7. Hi Doug,
    Actually it seems to me that your initial proposal is exactly right, and now I wonder why. Here are two (compatible) proto-arguments for it. How do they accord with the thinking behind your proposal?
    1. The understanding a student gains from a course is a function of the teacher’s contribution (in virtue of things like text selections, presentation, paper assignments, and testing) and the student’s contribution (in virtue of things like effort, talent, and other personal characteristics). Now, let Diotima be a teacher who enhances understanding by contributing more herself, and let Socrates be a teacher who does so by motivating his students to contribute more. But, a student’s grade should reflect the magnitude of that student’s contribution, not the student’s total understanding. Hence, Diotima should adopt higher standards, but Socrates should not.
    2. That a grading policy will effectively motivate students to work harder is a prima facie reason in favor of adopting it. Now, Diotima’s adopting higher standards would effectively motivate her students to work harder (her excellent teaching makes it easier for them), but Socrates’s doing so would not (they are doing more than enough already). Hence, Diotima has a prima facie reason to adopt higher standards, but Socrates doesn’t.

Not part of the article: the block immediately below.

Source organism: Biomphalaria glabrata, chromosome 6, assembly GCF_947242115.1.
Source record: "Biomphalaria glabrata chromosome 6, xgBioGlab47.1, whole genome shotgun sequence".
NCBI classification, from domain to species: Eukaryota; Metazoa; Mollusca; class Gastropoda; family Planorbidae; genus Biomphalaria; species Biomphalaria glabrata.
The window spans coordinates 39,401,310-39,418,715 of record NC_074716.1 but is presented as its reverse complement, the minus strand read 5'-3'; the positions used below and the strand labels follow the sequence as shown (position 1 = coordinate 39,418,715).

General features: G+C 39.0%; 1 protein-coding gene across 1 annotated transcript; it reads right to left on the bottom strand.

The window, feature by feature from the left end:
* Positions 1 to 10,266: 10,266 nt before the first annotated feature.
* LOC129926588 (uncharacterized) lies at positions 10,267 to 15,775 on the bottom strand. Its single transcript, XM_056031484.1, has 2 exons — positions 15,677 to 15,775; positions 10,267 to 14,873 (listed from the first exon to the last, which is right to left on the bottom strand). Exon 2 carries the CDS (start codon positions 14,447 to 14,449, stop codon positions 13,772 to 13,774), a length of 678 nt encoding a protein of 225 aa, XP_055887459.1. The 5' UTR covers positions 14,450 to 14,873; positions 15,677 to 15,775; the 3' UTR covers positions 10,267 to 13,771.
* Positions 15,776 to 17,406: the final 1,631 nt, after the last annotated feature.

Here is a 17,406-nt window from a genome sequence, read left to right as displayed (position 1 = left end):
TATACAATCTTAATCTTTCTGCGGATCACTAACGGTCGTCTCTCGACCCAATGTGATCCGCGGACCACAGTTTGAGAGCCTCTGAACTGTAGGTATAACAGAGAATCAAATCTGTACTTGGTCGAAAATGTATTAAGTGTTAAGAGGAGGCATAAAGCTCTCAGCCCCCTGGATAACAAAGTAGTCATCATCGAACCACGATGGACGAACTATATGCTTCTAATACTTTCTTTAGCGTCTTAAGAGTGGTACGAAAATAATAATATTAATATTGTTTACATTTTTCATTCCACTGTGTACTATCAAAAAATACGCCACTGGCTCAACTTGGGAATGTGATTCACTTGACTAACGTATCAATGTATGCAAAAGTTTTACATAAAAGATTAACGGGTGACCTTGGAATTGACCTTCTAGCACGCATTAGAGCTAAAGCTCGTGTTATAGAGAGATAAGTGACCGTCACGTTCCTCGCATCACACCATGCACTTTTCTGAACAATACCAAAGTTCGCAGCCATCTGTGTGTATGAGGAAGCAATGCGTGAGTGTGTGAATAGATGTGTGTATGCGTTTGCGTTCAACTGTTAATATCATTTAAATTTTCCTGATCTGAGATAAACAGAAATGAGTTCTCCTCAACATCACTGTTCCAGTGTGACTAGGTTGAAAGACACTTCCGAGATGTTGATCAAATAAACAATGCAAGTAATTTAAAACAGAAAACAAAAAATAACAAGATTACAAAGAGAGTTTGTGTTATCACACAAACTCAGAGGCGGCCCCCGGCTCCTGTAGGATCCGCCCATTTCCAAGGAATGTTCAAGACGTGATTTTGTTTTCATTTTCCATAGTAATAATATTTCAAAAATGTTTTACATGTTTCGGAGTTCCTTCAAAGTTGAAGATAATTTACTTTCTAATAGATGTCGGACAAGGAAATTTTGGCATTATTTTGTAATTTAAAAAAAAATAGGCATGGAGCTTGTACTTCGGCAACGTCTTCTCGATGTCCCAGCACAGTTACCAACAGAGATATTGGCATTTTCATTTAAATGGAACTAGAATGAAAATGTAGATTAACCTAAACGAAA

Of course, there’s an interesting epistemic wrinkle in all this: plausibly, many teachers may be unable to reliably determine whether they are Diotimas or Socrateses. Should teachers in such positions presume they are of one of those types (e.g. maybe it is worse for Socrateses to suppose they are Diotimas than vice versa, or the other way around, and this should be taken into account), or should they just guess?

  8. Hi Derek,
    It seems that there are two ways of demanding a lot from students. Consider these two different courses: